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Teeth Grinding: You Won't Believe How Harmful it Really Is

Image of U.S. Navy Hospitalman Justin Sobleskie (right), and U.S. Navy Lt. Matthew Roberts, USS Carter Hall dental department head, do dental work on aboard the USS Carter Hall (LSD 50) while at sea. U.S. Navy Hospitalman Justin Sobleskie (right), and U.S. Navy Lt. Matthew Roberts, USS Carter Hall dental department head, do dental work on aboard the USS Carter Hall (LSD 50) while at sea. (Photo: Cpl. Michael Lockett, 26th Marine Expeditionary Unit)

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Are you a teeth grinder or a jaw clencher?  

You might not even realize that you’re doing it, especially while you’re sleeping. But your jaw can grit and grind with as much as 250 pounds of force. Ouch! 

Chronic, involuntary teeth grinding – technically called bruxism – can lead to all sorts of health problems. You could crack or fracture your teeth, which may require crowns or dental implants. You could also wear down the enamel on your teeth, leading to periodontal disease or lost teeth. 

Teeth grinding can cause chronic pain in your head, neck and ears. It can lead to migraines, noise sensitivity and tinnitus, said Navy Capt. (Dr.) Cecilia Brown, director of dental services at Naval Hospital, Jacksonville, Florida. 

In the most severe cases, you might need a total joint replacement for the hinge on your jaw. Surgeons can implant a titanium joint. That’s needed when bruxism wears down the jaw cartilage so that moving your mouth grinds bone against bone, Brown said. 

Bruxism, to varying degrees, is common. Up to 30% of people grind their teeth in some way, and estimates suggest that about 10% to 15% of adults suffer painful bruxing during sleep, according to Air Force Lt. Col. Preston Duffin, director of orofacial pain at the 59th Dental Training Squadron-Joint Base San Antonio-Lackland. 

“Most people have some degree of clenching, grinding, muscle guarding or other jaw activity during the day and night that is not associated with normal functioning like eating, talking, or swallowing,” Duffin said. 

Any “evidence of excessive tooth wear” could warrant some treatment, he said. 

Many people don’t fully understand how harmful teeth grinding can be. 

“It’s very difficult to manage, and difficult to get patients to understand” the possible consequences, Brown said. 

Bruxism as a Coping Mechanism 

“You can’t pinpoint one thing” that leads to bruxism behavior, Brown said. But teeth grinding and jaw clenching can be coping mechanisms for stress. Bruxism also shows up in patients with post-traumatic stress.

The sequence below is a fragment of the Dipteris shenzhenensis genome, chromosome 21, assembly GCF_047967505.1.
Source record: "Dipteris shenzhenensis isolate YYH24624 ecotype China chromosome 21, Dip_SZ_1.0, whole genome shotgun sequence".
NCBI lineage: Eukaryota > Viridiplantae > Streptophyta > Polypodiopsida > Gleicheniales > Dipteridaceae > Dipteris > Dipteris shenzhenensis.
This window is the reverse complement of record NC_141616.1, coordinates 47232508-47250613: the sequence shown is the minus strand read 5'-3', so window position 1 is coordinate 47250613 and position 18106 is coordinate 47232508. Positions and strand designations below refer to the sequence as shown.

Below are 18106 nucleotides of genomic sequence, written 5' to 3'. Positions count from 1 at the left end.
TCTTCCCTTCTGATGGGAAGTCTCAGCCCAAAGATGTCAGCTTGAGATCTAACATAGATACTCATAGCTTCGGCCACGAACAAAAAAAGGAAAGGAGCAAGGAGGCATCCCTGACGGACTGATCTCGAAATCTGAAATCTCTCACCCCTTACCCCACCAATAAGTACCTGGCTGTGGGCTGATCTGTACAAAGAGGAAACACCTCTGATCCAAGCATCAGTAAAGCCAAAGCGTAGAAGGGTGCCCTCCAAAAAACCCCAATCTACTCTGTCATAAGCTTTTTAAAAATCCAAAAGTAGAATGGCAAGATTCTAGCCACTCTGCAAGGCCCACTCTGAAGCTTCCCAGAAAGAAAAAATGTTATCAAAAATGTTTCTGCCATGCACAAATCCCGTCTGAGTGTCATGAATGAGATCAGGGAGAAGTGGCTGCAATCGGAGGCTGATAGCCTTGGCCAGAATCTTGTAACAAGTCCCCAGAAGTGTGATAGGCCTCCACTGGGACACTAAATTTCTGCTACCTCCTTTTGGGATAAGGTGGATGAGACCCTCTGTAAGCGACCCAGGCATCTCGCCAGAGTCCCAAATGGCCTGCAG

Active duty service members on deployment can develop bruxism due to sleep deprivation, stress, or not eating properly. Some people clench their teeth to keep focused, Brown said. 

Teeth grinding can occur during the day and at night. 

“If you have this condition during the day when you’re ‘biting your tongue’” to keep your words in, it’s a coping mechanism that you will likely feel in your jaw muscles when you get home or off-duty and relax, Brown said. 

At night, bruxism occurs during periods of dreaming when your body has more muscle activity. “It’s involuntary and unconscious,” Brown said.  

If your facial muscles are working all the time, “like a body builder’s muscles, they get big, sore and inflamed,” she said.” Eventually, this can cause you to not be able to open your mouth fully. 

Those who have obstructive sleep apnea or fibromyalgia also are susceptible to bruxism. 

Night Guards and Other Treatments 

The first line of defense is to wear a night guard to protect your teeth while you sleep. But that may or may not work. “Some people grind right through the night guard,” Brown said. 

TRICARE covers night guards when medically necessary. 

Typically, “if you are aware of nighttime grinding and wake in the morning with jaw pain or tiredness, then there is a better chance you will be a good responder to night guard therapy,” Duffin said. 

Beyond a night guard, Brown said, there are a variety of treatment options that can reduce the frequency or harm caused by teeth grinding. They include: 

  • Physical therapy such as massage, compresses and mouth stretching exercises 
  • Yoga 
  • Counseling 
  • Treatment for acid reflux, which is a factor for bruxism development 
  • Nonsteroidal anti-inflammatory drugs 
  • Muscle relaxants 
  • Botulinum toxin injections (Botox) 
  • Anti-anxiety medications 
  • A diet limited to soft, non-chew foods 
  • Changing pillows if they are not firm enough 

Has the pandemic increased cases of bruxism? Duffin said he can “certainly say there is a greater tendency for patients to complain of higher levels of perceived stress and anxiety, which is likely influencing increased activities like bruxing, jaw pain, and tooth wear.” 

While many people who suffer from bruxism have mild symptoms, in some cases it can become a serious medical condition. 

“Bruxism is a real condition that’s very debilitating,” Brown said. “We need to make sure our medical practitioners can identify it and try to intervene earlier.” 

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